The North Koreans are travel secretly on what is becoming known as a new underground railroad through China, Laos and Burma.
When they reach the Mekong river, on Thailand's northern border, the cross into the country before being sent to South Korea.
Presenter: Jared Ferrie
Speaker: North Korean refugee (name withheld); Tu Shanaroon, guesthouse owner in Chiang Saen, Thailand
FERRIE: On the side of the road in Northern Thailand, three families of North Korean refugees stop to rest. They've just crossed the Mekong River into Thailand after traveling about 3,000 miles through China and Laos. But now they aren't sure exactly where they are. One of them speaks a little English and she tries to find directions to get to Bangkok.
NORTH KOREAN REFUGEE: From Bangkok, what kilometer? Eight hundred? Yes, yes. Call taxi, call a taxi?
FERRIE: The refugees have arrived too late to catch a bus, and they would likely be caught at a police checkpoint if they did. Instead, they trudge into the small riverside town of Chiang Saen
FERRIE: After about an hour of walking they've arrived at the local police station
FERRIE : The Chiang Saen police have gotten used to these arrivals. North Korean refugees started trickling into town a few years ago. But now they arrive much more frequently.
SHANAROON: I see many times. In cold season, almost every day.
FERRIE: For the past 35 years Tu Shanaroon has run the Chiang Saen Guesthouse right along the riverfront. Just last week she saw a group of refugees passing by and they asked her for a place to sleep. But it would have been illegal for her to provide lodging to people without Thai visas.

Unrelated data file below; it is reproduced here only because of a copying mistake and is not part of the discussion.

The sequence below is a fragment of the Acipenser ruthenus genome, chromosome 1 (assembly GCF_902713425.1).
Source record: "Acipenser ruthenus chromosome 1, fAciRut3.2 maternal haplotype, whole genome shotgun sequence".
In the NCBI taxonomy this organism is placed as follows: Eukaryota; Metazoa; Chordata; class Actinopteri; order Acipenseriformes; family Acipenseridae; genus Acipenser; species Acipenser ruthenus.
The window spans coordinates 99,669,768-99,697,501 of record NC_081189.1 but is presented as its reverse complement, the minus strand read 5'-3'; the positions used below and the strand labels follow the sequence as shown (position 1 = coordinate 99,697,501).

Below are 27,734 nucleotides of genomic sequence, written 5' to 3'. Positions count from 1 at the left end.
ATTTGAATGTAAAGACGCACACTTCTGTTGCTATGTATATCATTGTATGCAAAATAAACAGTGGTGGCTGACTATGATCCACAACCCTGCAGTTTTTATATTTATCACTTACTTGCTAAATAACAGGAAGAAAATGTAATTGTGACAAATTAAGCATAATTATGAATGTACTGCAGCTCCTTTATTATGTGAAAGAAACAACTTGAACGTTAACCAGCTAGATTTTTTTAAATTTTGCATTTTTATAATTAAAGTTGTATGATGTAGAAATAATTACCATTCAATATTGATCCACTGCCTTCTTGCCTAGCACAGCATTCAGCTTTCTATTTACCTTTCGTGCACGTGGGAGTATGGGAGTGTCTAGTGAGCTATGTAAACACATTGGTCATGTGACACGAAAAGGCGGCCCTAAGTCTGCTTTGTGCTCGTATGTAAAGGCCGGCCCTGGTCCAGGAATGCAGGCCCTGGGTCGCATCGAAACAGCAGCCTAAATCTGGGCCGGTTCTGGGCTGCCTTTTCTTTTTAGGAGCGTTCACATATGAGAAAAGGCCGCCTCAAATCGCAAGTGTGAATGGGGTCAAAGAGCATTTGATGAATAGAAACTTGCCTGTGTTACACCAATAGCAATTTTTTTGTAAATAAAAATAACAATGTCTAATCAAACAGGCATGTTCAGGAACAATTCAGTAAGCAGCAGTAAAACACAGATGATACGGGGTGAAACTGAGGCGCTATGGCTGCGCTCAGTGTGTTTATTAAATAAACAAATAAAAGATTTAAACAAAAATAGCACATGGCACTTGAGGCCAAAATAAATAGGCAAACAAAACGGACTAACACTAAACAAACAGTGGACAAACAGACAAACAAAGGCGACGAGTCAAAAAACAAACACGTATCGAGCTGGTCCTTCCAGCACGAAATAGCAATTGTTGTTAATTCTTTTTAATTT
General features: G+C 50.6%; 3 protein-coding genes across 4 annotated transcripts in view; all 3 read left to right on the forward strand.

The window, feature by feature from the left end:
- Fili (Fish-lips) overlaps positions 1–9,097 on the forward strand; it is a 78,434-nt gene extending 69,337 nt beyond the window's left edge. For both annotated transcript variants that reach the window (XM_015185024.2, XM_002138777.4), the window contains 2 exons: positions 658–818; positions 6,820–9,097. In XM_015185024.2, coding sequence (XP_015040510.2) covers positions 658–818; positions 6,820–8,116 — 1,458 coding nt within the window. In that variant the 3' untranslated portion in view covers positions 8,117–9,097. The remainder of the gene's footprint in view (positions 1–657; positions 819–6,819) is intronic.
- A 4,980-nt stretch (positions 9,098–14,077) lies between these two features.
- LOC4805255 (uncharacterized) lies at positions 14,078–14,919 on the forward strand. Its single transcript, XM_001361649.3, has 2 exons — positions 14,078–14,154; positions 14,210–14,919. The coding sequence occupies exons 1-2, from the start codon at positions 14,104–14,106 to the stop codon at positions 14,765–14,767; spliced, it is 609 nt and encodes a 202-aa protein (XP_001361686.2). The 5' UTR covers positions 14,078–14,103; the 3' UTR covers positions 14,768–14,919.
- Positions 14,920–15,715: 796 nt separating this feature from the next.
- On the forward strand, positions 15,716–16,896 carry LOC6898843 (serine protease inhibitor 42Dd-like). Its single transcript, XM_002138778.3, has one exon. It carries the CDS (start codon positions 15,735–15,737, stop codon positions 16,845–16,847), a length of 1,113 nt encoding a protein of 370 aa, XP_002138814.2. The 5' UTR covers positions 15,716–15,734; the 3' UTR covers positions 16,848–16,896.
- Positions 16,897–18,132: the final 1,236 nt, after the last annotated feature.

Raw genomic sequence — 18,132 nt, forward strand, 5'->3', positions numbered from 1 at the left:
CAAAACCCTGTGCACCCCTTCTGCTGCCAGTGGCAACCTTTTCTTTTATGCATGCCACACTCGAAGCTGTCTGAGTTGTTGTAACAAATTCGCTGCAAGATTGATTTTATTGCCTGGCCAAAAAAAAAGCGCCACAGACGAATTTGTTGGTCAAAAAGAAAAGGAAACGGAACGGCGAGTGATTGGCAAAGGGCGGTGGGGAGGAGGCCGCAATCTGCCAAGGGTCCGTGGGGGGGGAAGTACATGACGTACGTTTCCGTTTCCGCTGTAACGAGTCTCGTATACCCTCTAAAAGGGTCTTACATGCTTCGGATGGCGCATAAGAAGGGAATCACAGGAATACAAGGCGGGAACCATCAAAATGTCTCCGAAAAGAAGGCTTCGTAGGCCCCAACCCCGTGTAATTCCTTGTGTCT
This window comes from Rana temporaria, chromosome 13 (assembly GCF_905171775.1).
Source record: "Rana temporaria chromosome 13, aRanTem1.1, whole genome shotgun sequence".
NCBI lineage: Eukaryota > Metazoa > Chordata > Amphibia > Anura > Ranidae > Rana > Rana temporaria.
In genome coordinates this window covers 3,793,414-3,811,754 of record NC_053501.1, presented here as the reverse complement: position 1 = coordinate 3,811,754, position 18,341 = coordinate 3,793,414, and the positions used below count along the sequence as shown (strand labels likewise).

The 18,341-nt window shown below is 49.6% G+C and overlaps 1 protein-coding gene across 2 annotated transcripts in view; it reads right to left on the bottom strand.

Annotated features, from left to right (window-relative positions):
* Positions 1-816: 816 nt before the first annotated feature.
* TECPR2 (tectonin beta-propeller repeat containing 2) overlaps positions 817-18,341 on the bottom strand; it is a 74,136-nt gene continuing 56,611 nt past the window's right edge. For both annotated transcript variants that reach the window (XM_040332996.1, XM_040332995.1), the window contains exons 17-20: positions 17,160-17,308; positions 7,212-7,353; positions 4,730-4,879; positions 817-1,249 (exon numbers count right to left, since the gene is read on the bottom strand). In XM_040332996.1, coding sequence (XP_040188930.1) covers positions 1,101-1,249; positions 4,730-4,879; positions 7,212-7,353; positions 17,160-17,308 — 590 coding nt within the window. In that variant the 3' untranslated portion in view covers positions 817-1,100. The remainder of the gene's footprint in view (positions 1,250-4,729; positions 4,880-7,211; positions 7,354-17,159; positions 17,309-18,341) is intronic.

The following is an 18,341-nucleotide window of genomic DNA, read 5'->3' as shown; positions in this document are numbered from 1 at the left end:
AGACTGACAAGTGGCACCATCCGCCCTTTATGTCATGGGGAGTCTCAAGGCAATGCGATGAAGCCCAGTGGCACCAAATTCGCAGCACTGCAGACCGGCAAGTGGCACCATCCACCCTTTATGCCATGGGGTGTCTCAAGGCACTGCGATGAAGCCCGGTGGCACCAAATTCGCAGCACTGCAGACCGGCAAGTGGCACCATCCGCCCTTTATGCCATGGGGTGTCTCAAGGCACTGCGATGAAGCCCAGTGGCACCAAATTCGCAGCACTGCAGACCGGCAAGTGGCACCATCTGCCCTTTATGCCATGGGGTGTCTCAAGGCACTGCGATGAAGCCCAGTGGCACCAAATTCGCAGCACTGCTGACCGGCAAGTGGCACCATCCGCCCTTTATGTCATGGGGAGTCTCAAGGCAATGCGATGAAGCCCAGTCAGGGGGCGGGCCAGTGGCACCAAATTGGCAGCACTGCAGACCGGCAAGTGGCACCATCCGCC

SHANAROON: I know Chinese a little but, I talk with them a little bit. They told me that they come from North Korea and then they stop in China. Then they take the boat from China and stop in Laos. In Laos they take the boat from over there, not far from Golden Triangle, and they take a speed boat. And Golden Triangle they walk to Chiang Saen.
FERRIE: They cross into Thailand at the Golden Triangle, which is the area where the Thai, Lao and Burma borders meet. After crossing the river, they make their way into town.
The local police are struggling to accommodate the rising number of refugees. In 2004, only 46 North Korean migrants were detained in Thailand. The number rose to 2,500 last year with most arriving in this area.
The police do not want to speak to journalists about the issue, but it is clear that they have their hands full. This group of refugees joined about ten that were already being housed in a building in the police compound.
The South Korean government appears to have made an unofficial deal with Thailand to take recently arrived refugees. After Thai authorities process the refugees, the South Korean government buys them plane tickets to Seoul.
The journey from North Korea is a long and dangerous one. Sometimes Christian groups help smuggle North Korean defectors into Thailand. But others are forced to pay human traffickers about 30,000 us dollars. To raise the deposit on the trip, many need to work along the way.
One of the women in this group says she spent five years in China. As illegal workers they often face abuses, and they are constantly under threat of being detained by the Chinese authorities.
But once they make it to Thailand, the North Koreans are usually safe. After crossing over from Laos, this walk into town is one of the final legs of their journey to freedom.